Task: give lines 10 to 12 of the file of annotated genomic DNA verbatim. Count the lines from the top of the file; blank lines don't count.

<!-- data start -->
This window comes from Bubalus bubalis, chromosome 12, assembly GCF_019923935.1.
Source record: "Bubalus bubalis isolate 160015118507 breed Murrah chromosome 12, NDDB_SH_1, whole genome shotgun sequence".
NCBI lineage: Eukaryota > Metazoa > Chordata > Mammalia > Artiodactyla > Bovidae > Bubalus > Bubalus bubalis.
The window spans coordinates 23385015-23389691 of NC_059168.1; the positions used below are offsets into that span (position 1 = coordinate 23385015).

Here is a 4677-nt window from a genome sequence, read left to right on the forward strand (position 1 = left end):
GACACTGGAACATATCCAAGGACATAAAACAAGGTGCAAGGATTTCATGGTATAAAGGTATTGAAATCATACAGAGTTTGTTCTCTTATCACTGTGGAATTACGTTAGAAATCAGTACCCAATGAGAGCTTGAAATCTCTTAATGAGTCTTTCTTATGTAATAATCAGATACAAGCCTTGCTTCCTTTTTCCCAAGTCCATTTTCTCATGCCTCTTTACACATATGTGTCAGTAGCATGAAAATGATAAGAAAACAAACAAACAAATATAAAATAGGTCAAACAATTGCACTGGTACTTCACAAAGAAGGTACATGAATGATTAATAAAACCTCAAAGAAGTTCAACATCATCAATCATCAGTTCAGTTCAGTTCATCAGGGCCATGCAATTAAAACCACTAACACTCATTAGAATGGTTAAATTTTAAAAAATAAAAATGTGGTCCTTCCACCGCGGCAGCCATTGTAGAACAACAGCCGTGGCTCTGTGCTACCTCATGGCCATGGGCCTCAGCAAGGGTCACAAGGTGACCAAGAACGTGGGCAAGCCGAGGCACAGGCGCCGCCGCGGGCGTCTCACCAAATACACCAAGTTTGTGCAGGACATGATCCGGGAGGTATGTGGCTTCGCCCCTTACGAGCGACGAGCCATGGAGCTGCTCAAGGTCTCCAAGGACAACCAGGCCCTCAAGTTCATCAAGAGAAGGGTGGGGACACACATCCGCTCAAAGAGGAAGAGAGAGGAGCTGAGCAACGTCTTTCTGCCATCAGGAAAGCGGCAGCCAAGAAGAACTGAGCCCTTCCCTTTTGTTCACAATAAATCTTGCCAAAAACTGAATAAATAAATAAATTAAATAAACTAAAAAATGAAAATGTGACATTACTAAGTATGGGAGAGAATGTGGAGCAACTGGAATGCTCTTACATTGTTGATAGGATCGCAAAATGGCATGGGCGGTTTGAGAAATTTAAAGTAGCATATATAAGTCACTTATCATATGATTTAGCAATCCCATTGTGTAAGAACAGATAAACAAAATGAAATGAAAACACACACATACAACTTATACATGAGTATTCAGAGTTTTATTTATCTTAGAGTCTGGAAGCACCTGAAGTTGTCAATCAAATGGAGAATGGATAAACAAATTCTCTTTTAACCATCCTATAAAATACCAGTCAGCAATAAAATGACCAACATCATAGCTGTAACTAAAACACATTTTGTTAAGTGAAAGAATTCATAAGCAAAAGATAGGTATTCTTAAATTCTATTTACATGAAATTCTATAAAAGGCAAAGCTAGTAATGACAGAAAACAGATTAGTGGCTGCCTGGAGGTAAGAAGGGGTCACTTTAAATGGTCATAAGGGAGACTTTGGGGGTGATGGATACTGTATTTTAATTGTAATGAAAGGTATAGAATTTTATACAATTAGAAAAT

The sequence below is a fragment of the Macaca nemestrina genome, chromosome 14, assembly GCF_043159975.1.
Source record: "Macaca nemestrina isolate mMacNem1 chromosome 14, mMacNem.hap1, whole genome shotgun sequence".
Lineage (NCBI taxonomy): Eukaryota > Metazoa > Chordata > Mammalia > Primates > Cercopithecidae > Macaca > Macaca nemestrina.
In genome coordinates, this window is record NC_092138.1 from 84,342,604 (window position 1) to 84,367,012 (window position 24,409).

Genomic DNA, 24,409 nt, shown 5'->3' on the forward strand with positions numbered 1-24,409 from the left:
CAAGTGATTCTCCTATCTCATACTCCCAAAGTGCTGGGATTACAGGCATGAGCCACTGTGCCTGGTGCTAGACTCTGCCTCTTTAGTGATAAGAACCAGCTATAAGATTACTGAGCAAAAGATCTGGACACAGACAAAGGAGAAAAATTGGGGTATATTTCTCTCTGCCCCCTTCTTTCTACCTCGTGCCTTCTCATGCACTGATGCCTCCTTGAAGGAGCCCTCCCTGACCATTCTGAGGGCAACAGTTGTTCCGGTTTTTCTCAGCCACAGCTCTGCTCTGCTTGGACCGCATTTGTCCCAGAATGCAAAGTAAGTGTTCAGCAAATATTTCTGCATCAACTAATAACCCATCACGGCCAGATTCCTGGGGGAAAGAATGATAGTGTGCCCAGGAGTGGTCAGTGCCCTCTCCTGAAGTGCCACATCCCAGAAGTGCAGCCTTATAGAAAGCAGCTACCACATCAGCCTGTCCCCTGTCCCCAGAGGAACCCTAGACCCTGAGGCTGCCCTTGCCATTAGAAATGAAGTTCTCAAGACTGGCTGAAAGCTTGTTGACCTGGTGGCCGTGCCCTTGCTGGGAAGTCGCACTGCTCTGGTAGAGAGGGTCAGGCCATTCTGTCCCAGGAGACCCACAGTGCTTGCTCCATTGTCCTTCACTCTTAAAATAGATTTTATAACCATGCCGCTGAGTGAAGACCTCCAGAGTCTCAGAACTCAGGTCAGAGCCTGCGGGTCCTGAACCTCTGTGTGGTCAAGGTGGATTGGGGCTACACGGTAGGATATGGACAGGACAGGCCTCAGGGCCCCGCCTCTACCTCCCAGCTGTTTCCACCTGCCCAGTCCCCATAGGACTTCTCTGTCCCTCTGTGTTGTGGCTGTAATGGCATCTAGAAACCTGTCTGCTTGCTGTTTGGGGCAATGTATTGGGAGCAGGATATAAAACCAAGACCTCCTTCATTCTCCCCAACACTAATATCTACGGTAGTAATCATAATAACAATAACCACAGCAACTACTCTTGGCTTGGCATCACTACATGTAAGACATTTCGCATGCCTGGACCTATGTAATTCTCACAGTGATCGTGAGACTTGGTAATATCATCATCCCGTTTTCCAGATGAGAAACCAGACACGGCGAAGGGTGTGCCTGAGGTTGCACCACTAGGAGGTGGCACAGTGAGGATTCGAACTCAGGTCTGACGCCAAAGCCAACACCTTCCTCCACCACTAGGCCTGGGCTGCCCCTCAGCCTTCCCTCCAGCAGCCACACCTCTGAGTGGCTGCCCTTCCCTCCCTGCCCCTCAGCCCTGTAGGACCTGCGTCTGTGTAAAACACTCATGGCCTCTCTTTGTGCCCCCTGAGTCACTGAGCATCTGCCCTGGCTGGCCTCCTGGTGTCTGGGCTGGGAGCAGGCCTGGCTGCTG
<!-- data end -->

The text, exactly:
In genome coordinates, this window is record NC_092138.1 from 84,342,604 (window position 1) to 84,367,012 (window position 24,409).

Genomic DNA, 24,409 nt, shown 5'->3' on the forward strand with positions numbered 1-24,409 from the left:
CAAGTGATTCTCCTATCTCATACTCCCAAAGTGCTGGGATTACAGGCATGAGCCACTGTGCCTGGTGCTAGACTCTGCCTCTTTAGTGATAAGAACCAGCTATAAGATTACTGAGCAAAAGATCTGGACACAGACAAAGGAGAAAAATTGGGGTATATTTCTCTCTGCCCCCTTCTTTCTACCTCGTGCCTTCTCATGCACTGATGCCTCCTTGAAGGAGCCCTCCCTGACCATTCTGAGGGCAACAGTTGTTCCGGTTTTTCTCAGCCACAGCTCTGCTCTGCTTGGACCGCATTTGTCCCAGAATGCAAAGTAAGTGTTCAGCAAATATTTCTGCATCAACTAATAACCCATCACGGCCAGATTCCTGGGGGAAAGAATGATAGTGTGCCCAGGAGTGGTCAGTGCCCTCTCCTGAAGTGCCACATCCCAGAAGTGCAGCCTTATAGAAAGCAGCTACCACATCAGCCTGTCCCCTGTCCCCAGAGGAACCCTAGACCCTGAGGCTGCCCTTGCCATTAGAAATGAAGTTCTCAAGACTGGCTGAAAGCTTGTTGACCTGGTGGCCGTGCCCTTGCTGGGAAGTCGCACTGCTCTGGTAGAGAGGGTCAGGCCATTCTGTCCCAGGAGACCCACAGTGCTTGCTCCATTGTCCTTCACTCTTAAAATAGATTTTATAACCATGCCGCTGAGTGAAGACCTCCAGAGTCTCAGAACTCAGGTCAGAGCCTGCGGGTCCTGAACCTCTGTGTGGTCAAGGTGGATTGGGGCTACACGGTAGGATATGGACAGGACAGGCCTCAGGGCCCCGCCTCTACCTCCCAGCTGTTTCCACCTGCCCAGTCCCCATAGGACTTCTCTGTCCCTCTGTGTTGTGGCTGTAATGGCATCTAGAAACCTGTCTGCTTGCTGTTTGGGGCAATGTATTGGGAGCAGGATATAAAACCAAGACCTCCTTCATTCTCCCCAACACTAATATCTACGGTAGTAATCATAATAACAATAACCACAGCAACTACTCTTGGCTTGGCATCACTACATGTAAGACATTTCGCATGCCTGGACCTATGTAATTCTCACAGTGATCGTGAGACTTGGTAATATCATCATCCCGTTTTCCAGATGAGAAACCAGACACGGCGAAGGGTGTGCCTGAGGTTGCACCACTAGGAGGTGGCACAGTGAGGATTCGAACTCAGGTCTGACGCCAAAGCCAACACCTTCCTCCACCACTAGGCCTGGGCTGCCCCTCAGCCTTCCCTCCAGCAGCCACACCTCTGAGTGGCTGCCCTTCCCTCCCTGCCCCTCAGCCCTGTAGGACCTGCGTCTGTGTAAAACACTCATGGCCTCTCTTTGTGCCCCCTGAGTCACTGAGCATCTGCCCTGGCTGGCCTCCTGGTGTCTGGGCTGGGAGCAGGCCTGGCTGCTG